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Save Box Canyon from the Carlsbad Greedmongers
Observations from the Edge
Robert T. Nanninga
April 17, 2001
Let man heal the hurt places and revere whatever is still miraculously pristine. — David R. Brower
This is an open letter to the residents of Carlsbad. I write this to inform you that your elected officials and their building buddies, are sentencing you to a plight worse than death. Yes ladies and gentlemen, Carlsbad is destined to be Tijuana north once the scrape and fill crowd have had their way.
Mayor Bud Lewis's recent health scare is a fitting analogy for the plight of a once charming coastal city, whose heart will give out under the strain of uncontrolled growth. The city of Carlsbad is governing under a false premise abundance. The current level of growth will seriously tax future residents both economically and environmentally. Current traffic is enough to give anyone a stroke.
What I don't understand is how the brain trust at City Hall can justify such short-sightedness in the face of environmental and economic realities that say bust will always follows boom. What do you think the chances are of the folks making the money from the suburban sprawl, actually living in the substandard houses they will build for the Stepford communities, to be known as the villages of La Costa? How many live in Carlsbad now?
The most heart wrenching victim of the greed is good theology is the 1,000 + acres of Coastal Sage Scrub habitat surrounding the series of waterfalls at Box Canyon. Formed by San Marcos Creek over millions of years, this area provides vital habitat to dozens of species of birds and animals. Some of which are listed as endangered. The Carlsbad City Council should be doing everything in it's power to preserve this small piece of the Carlsbad that once was. But instead the development junkies are only looking for their next fix. Ponto anyone?
Now is the time for those Carlsbad residents wishing to endure to band together and throw, physically if needed, the developers out of office. Sadly, most of the damage has already been done under the watchful eye of Bud "if you build it they will come" Lewis. There is however hope for Box Canyon. If people are loud enough, aggressive enough, and willing to risk jail time, Box Canyon can still be saved.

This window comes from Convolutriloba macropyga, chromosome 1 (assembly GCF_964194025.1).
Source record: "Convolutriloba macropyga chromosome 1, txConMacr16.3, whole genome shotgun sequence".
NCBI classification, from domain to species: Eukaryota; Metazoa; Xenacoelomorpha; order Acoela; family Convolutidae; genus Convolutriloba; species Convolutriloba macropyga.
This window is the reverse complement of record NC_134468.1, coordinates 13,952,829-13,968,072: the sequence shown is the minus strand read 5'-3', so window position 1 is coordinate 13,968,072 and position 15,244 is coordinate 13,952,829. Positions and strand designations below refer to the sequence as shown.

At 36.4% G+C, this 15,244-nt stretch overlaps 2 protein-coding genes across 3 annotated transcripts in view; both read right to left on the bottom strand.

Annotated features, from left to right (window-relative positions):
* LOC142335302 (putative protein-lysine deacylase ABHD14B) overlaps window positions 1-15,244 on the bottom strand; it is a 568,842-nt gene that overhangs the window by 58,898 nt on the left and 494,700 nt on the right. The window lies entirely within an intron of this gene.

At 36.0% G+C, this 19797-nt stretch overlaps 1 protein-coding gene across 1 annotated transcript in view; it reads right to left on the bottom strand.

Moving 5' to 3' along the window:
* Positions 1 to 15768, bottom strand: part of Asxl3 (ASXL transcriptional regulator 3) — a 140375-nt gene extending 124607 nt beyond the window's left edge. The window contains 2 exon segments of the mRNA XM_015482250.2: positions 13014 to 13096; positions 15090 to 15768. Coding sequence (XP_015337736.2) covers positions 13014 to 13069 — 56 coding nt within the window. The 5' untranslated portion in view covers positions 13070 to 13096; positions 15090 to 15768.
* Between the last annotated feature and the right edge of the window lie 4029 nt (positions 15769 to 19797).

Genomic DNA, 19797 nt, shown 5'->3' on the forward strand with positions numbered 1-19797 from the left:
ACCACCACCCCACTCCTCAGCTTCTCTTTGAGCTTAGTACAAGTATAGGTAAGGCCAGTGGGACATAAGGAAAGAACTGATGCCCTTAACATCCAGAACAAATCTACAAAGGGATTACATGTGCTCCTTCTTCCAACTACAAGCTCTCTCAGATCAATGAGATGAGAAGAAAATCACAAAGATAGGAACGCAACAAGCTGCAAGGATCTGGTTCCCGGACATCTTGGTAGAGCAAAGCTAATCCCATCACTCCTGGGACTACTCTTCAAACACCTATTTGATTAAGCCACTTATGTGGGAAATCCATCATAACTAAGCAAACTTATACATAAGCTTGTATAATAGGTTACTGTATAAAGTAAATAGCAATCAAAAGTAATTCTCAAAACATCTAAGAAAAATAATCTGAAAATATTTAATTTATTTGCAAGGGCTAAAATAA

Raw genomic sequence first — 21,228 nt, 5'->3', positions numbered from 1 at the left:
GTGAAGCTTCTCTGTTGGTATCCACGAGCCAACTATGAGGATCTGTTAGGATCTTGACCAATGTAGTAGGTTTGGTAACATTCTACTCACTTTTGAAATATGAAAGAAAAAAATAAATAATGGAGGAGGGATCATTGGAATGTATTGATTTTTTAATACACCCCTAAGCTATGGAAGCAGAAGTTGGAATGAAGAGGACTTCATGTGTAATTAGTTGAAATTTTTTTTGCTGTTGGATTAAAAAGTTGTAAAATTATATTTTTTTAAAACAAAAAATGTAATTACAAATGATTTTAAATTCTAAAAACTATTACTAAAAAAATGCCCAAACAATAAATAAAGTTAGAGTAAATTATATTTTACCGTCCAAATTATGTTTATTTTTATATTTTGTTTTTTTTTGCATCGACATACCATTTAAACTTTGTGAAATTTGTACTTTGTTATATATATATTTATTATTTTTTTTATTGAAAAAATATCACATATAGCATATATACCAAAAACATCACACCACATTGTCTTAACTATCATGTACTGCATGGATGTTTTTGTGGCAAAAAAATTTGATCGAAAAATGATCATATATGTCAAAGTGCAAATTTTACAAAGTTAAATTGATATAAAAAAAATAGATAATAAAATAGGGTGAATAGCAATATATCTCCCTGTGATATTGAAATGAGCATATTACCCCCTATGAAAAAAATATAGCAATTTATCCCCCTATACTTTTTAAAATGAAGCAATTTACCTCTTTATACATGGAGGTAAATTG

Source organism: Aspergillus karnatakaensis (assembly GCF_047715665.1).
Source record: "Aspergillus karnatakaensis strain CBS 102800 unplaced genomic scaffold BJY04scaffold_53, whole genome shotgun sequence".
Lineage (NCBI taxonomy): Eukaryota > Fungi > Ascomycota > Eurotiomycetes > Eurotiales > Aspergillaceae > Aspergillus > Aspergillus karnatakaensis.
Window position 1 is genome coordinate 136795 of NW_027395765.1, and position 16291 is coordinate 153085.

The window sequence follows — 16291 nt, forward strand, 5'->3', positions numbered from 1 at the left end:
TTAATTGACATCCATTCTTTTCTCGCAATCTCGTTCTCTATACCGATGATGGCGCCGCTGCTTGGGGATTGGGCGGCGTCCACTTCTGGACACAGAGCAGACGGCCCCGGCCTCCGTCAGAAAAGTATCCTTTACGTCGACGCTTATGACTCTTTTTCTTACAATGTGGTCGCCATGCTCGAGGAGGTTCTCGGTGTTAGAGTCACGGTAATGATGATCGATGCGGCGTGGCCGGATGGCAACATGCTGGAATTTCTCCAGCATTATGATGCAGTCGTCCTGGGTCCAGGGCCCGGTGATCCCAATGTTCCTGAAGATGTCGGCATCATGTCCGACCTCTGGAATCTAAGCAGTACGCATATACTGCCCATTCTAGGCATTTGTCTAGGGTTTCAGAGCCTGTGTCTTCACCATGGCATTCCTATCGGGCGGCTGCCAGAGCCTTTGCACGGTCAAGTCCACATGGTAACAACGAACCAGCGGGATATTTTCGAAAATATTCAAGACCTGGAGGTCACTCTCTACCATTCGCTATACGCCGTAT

Inez Yoder one of my personal heros has been fighting to save Box Canyon for years. A fight which has robbed this octogenarian of her health. So now's the time for those of us with the stamina, energy, and the most to loose, to pick up the battle standard and show those who would rather rape than restore what grassroot activism looks like.
Recently the environmental club at California State University,San Marcos, and students from the San Dieguito Academy in Encinitas have expressed an interest in helping to protect and restore Box Canyon and it's surrounding watershed. If the fight to save Box Canyon, as well as other pieces of California's biological puzzle, is to be successful, the residents of Carlsbad need to wake up and smell the bulldozers.
If they fail to do so they will have no one to blame but themselves. Electing a ethically bankrupt city council who entertain developers, at pace and on parr, with the finesse of a Las Vegas prostitute is one thing, allowing the myopic mismanagement of both time and space to continue is another.
Personally I have spent many enjoyable hours in and around the pools of Box Canyon. I have both swum in the water of San Marcos Creek, foraged through the tangle of creekside riparian brush, and hike the hills above the canyon. This is something every Carlsbad resident should do at least once.
Open space provides more than just a break from the stucco monotony of Southern California. Native California provides those who experience it with a sense of place. As we clear cut the remnants of a once abundant biotic community, the human habitat is diminished significantly. Carlsbad is erasing it's natural history, only to replace with wall to wall humanity. Draining from the region's already overburdened infrastructure.
Sooner or later this feeding frenzy will come to an end. I suggest we help by taking a stand at Box Canyon. In the survival game we are now at the point of fight or flight.
The Canyons Network will have an awareness walk to save the Box Canyon area on Saturday April 28, from 9 am to noon starting at La Costa Canyon Park in south Carlsbad. If you have any questions, they can be reached at email@example.com, or by calling 760-509-7667.